Thursday, February 14, 2013

Recovery is not supporting middle class incomes; job market keeps getting more competitive

Jim Tankersley gives a perspective on what’s happening with the job market in the Washington Post on Thursday, February 14, 2013, “Economic growth is no longer enough: For middle class today, recovery isn’t translating into higher-paying jobs”, link here.

In the late 1980s, jobs started to be lost to hostile takeovers.  There was a major recession after the savings and loan collapse followed by the drawdown after the Persian Gulf War, and even then there was advise to professionals to do “grunt work”. 
With mergers, some associates would benefit tremendously, whereas others would be laid off.   If left Chilton in 1988 before TRW took it over, and the entire operation was eventually laid off, but some people went to TRW and benefitted.  Now the company is resurrected in the Dallas area as Experian.  When NWNL bought USLICO in 1995 and became ReliaStar, I benefited from a transfer to Minneapolis in 1997.  Other people left behind in Arlington started getting laid off in 2000.  But when ING bought ReliaStar in 2000, and had a layoff at the end of 2001, it was “my turn” to sacrifice.  Some others benefitted by working with the acquiring company, often being willing to travel to Hartford.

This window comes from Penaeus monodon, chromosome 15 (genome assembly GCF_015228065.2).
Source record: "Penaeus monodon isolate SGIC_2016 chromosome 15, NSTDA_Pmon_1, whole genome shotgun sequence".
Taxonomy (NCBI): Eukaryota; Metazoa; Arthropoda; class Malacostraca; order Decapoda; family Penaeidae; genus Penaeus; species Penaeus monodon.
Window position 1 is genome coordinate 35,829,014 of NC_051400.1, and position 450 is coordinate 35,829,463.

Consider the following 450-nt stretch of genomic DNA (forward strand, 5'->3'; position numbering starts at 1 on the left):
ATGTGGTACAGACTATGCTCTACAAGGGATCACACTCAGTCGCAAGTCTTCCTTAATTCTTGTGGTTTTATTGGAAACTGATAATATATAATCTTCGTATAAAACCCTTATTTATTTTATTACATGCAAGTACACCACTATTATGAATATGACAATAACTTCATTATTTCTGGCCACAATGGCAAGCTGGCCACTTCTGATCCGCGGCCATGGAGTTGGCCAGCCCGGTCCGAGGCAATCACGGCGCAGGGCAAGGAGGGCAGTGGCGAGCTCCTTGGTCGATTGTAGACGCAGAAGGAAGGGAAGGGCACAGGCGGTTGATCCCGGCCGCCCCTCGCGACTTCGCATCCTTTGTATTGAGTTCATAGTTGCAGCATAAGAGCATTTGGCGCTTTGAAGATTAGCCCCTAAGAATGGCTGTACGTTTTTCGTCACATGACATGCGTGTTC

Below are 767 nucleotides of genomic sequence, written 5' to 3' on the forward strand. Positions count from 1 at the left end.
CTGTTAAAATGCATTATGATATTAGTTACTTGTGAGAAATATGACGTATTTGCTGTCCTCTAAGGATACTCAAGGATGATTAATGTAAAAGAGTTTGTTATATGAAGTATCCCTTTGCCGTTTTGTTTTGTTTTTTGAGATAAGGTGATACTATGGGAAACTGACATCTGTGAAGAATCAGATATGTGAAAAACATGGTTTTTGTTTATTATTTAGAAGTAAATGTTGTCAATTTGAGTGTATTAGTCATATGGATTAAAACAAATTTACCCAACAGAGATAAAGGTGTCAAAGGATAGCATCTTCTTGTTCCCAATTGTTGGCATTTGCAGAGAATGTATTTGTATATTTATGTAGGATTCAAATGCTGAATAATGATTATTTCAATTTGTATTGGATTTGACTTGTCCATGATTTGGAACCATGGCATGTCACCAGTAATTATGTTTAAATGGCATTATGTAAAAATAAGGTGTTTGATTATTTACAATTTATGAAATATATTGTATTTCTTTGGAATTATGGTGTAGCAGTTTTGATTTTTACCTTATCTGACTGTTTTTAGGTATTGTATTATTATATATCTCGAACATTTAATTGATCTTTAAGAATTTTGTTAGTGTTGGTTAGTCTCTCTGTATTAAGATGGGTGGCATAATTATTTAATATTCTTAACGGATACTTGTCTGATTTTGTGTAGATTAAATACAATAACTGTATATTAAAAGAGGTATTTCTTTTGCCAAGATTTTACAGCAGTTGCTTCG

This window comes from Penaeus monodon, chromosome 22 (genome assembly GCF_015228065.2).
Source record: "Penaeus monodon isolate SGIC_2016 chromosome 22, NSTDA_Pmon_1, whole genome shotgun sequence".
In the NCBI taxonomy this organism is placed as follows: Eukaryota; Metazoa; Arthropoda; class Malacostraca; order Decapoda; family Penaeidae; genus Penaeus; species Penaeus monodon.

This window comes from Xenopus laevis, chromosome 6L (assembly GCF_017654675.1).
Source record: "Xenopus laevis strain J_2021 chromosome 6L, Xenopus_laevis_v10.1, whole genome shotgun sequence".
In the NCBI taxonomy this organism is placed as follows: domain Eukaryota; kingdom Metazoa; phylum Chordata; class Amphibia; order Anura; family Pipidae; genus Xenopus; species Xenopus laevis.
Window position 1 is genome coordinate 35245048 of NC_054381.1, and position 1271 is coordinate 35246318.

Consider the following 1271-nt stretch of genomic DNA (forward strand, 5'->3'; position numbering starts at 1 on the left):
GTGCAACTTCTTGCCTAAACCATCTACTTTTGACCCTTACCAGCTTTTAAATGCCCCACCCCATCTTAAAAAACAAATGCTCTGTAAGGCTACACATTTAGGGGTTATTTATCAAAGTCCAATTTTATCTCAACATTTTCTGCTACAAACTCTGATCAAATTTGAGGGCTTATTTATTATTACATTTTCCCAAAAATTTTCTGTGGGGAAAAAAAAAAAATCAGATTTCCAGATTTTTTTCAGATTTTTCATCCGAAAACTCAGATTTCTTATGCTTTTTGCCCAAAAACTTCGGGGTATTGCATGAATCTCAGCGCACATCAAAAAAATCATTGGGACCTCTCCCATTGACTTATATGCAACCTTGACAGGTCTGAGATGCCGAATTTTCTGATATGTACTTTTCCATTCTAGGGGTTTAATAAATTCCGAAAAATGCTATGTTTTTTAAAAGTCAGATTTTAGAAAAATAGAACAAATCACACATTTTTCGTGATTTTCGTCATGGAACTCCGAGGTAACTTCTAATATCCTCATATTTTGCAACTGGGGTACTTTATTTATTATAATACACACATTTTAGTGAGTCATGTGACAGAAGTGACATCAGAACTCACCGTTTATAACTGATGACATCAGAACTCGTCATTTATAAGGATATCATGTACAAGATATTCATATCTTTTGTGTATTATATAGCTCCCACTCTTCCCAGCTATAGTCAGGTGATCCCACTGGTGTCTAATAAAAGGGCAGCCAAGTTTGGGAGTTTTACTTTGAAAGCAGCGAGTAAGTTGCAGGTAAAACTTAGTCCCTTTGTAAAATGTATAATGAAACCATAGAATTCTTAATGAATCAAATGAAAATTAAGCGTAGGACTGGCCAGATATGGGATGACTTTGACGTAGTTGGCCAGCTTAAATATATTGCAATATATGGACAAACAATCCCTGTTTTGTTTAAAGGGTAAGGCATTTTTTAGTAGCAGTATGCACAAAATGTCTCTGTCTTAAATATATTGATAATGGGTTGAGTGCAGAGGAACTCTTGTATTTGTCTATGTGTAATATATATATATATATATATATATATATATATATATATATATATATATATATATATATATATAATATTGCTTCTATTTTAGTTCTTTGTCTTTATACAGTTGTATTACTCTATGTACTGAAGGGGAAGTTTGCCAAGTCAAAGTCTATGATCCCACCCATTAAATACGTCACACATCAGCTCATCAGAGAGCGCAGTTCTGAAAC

But gradually, recessions and mergers have tended to weed weaker people out of the market (as the article notes).  These tend to be people who are not flexible enough to learn new skills quickly. It’s become a “Darwinian” world.  And the IT market in the mainframe area seems to have fragmented into rotating short-term contracts, not very hospitable to families.  Yet, some government operations (like the IRS) will soon be hurting because the skillset in the old mainframe area has been allowed to deteriorate so much.  

Throw into all of this the effect of social media, and the haphazard way employers look at associates' profiles.  But with manufacturing and even "coding" so outsourced, no wonder we've become a nation of hucksters.  And nobody wants telemarketing calls or excessive sales pitches by email either.  
Note: the takeovers of Chilton, USLICO and ReliaStar were "friendly".  However, Chilton (as part of Borg-Warner) was nearly taken over "with hostility" by Irwin Jacobs and sold to Equifax first.  

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